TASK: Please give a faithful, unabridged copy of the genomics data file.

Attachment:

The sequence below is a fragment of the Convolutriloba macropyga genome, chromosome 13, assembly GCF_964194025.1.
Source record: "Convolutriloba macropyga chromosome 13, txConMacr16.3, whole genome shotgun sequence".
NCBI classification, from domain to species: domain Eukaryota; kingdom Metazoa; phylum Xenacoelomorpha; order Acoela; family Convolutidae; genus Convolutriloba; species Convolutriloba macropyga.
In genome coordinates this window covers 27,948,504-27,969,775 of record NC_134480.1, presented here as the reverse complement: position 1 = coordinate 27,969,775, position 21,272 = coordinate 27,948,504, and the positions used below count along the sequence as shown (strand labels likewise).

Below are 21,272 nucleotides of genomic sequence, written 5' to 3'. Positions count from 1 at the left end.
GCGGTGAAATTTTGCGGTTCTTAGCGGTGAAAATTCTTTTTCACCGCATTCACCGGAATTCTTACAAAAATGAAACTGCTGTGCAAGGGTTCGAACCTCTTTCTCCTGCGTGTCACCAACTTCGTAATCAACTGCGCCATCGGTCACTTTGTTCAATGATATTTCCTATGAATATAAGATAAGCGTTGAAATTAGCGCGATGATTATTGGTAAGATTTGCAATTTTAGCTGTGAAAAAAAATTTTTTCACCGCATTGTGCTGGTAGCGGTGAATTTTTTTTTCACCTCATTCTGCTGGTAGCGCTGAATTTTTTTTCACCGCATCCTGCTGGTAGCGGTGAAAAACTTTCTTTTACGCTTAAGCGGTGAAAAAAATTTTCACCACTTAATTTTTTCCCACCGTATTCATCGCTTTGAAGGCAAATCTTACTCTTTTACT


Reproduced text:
The sequence below is a fragment of the Convolutriloba macropyga genome, chromosome 13, assembly GCF_964194025.1.
Source record: "Convolutriloba macropyga chromosome 13, txConMacr16.3, whole genome shotgun sequence".
NCBI classification, from domain to species: domain Eukaryota; kingdom Metazoa; phylum Xenacoelomorpha; order Acoela; family Convolutidae; genus Convolutriloba; species Convolutriloba macropyga.
In genome coordinates this window covers 27,948,504-27,969,775 of record NC_134480.1, presented here as the reverse complement: position 1 = coordinate 27,969,775, position 21,272 = coordinate 27,948,504, and the positions used below count along the sequence as shown (strand labels likewise).

Below are 21,272 nucleotides of genomic sequence, written 5' to 3'. Positions count from 1 at the left end.
GCGGTGAAATTTTGCGGTTCTTAGCGGTGAAAATTCTTTTTCACCGCATTCACCGGAATTCTTACAAAAATGAAACTGCTGTGCAAGGGTTCGAACCTCTTTCTCCTGCGTGTCACCAACTTCGTAATCAACTGCGCCATCGGTCACTTTGTTCAATGATATTTCCTATGAATATAAGATAAGCGTTGAAATTAGCGCGATGATTATTGGTAAGATTTGCAATTTTAGCTGTGAAAAAAAATTTTTTCACCGCATTGTGCTGGTAGCGGTGAATTTTTTTTTCACCTCATTCTGCTGGTAGCGCTGAATTTTTTTTCACCGCATCCTGCTGGTAGCGGTGAAAAACTTTCTTTTACGCTTAAGCGGTGAAAAAAATTTTCACCACTTAATTTTTTCCCACCGTATTCATCGCTTTGAAGGCAAATCTTACTCTTTTACT